Teaching Language
Through the Lens of Social Justice
" " Register Now! " " YMCA 3rd Floor
1801 Univ Ave SE
" "
Using Authentic Materials to
Develop 21st Century Literacies
" " Register Now! " " Nicholson 115

 July 24–28, 2017


Content-Based Language Instruction
and Curriculum Development
" " Register Now! " " Nolte 140
" "
Culture as the Core
in the Second Language Classroom
" " Register Now! " " YMCA 3rd Floor
1801 Univ Ave SE
" "
Growing Learner Language:
A Hands-On Approach
" " Register Now! " " Nicholson 115
" "


The state of Mandarin Immersion in 2017

April 8, 2017

By Elizabeth Weise

Mandarin immersion programs in the United States continue to expand, with nine new programs scheduled to launch in the fall of 2017 for the 2017-2018 school year. For the coming school year, there will be at least 235 Mandarin immersion programs in 30 states and the District of Columbia.

Here’s an update for the current State of Mandarin Immersion, based on the database of programs I maintain here. I have tried to keep it as up to date and accurate as possible, but if you find errors, please send me an email so I can correct them

March 2017 Numbers

Total schools as of the 2017-2018 school year          235

New schools for 2017-2018

Crest Elementary School Eugene OR
Northern Hills High School Grand Rapids MI
PUC International Preparatory Academy Los Angeles CA
Fred Newhart Middle Schoo Mission Viejo CA
Elementary 23 Overland Park KS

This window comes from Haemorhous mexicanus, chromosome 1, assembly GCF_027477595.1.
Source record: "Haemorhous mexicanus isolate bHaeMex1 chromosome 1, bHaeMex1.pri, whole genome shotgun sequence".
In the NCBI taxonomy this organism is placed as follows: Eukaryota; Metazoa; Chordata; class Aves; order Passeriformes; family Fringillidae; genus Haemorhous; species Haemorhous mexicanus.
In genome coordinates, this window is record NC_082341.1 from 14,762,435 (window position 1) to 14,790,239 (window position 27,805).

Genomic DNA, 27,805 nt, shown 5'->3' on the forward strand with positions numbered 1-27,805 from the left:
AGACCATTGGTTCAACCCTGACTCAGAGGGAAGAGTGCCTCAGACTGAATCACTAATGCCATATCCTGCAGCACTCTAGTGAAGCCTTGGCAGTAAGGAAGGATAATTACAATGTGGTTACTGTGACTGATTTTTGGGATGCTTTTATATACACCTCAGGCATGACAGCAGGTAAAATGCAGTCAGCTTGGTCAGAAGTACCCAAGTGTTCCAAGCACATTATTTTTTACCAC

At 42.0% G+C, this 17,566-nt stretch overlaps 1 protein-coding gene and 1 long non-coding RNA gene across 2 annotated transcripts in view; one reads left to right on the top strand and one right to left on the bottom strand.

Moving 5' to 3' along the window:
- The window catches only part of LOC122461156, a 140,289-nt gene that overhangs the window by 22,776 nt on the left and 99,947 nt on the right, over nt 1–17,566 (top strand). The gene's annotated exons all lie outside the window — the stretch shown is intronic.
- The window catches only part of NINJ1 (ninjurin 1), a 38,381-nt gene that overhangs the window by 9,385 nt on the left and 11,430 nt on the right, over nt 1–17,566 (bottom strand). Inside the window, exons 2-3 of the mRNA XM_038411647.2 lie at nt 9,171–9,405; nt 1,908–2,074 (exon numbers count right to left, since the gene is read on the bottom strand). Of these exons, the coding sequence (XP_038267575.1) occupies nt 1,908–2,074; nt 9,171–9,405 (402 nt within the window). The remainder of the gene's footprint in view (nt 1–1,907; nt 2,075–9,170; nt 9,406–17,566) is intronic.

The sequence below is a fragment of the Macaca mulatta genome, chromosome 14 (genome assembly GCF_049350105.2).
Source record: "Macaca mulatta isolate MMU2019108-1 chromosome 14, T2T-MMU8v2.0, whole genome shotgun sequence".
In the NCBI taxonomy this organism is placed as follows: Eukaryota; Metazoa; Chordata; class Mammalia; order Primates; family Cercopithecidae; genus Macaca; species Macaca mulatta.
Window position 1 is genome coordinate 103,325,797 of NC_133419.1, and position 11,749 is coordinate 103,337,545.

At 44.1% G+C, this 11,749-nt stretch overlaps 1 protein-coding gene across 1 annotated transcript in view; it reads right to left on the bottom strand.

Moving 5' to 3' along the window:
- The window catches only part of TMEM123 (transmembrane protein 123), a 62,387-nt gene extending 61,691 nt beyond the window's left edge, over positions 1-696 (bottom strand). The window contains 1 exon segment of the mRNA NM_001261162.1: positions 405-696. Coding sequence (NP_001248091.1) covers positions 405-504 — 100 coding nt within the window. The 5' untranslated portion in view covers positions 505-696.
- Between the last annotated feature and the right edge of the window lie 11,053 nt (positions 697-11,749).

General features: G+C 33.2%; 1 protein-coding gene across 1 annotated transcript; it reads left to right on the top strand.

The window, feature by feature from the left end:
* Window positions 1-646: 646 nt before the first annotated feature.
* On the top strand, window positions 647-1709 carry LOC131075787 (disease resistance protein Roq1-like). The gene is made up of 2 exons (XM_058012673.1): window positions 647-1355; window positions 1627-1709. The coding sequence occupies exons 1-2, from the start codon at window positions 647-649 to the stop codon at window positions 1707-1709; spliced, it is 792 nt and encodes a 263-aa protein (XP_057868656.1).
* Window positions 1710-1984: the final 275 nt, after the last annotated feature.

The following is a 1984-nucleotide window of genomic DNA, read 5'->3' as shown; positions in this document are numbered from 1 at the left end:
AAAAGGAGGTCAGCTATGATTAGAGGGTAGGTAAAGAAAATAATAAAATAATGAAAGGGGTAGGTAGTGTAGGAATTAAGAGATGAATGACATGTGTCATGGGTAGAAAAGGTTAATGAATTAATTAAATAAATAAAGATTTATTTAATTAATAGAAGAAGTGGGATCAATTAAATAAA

Serra campus Richmond CA
South Fork Elementary Rigby ID
Desert Canyon Elementary Scottsdale AZ
Mesa Elementary School West Covina CA

School type

Public                                                  170      72.3%

Charter                                                25       10.6%

Private                                                 40       17.0%

What grades

K – 5 or 6         149                  63.4%

K – 8                38                    16.1%

Middle school 35                    14.8%

K – 12               5                      2.1%

High School     7                      2.9%

Middle + High School  1          0.4%

TOTAL             235

Percent Time in Mandarin 

50/50                                      125      64.7%

More than 60%                       65        33.6%

80 and above                         59        30.5%

Strand versus whole school

Strand             164      84.9%

Whole             29        15.0%



Simplified       162      83.5%

Traditional      32        16.4%

Programs by State:

Of total, California is 24.6%, Utah is 19.1%

CA 58
UT 45
NY 12
AZ 10
MI 10
MN 10
NC 9
OR 9
CO 8
GA 8
IL 8
MD 7
WA 7
SC 5
DE 4
TX 4
NJ 3
DC 2
IN 2
MA 2
OK 2
AK 1
FL 1
ID 1
KS 1
LA 1
MO 1
OH 1
RI 1
WI 1
WY 1

A nice news piece on Utah’s immersion program

April 8, 2017

This highlights how immersion students end up with college language credit in high school – not bad for 15-year-olds!

Michigan Mandarin immersion program lets students earn Chinese minor

April 5, 2017

Forest Hills Schools, WMU, agreement allows students to earn Chinese minor

Monica Scott | mscott2@mlive.comBy Monica Scott 

March 02, 2017


GRAND RAPIDS, MI – Forest Hills Public Schools and Western Michigan University Extended University Programs entered into an agreement Thursday, March 2, that allows students to earn a full Chinese language minor along with their diploma.

Officials say the “Collegiate Pathways” program launching the 2017-18 school year is the first of its kind. The dual-enrollment program will be at Forest Hills Northern High School.

“This partnership with Forest Hills provides a model we hope will be used to deliver similar programs for other districts,” said Dawn Gaymer, associate provost for WMU’s Extended University Programs.

Please read more here.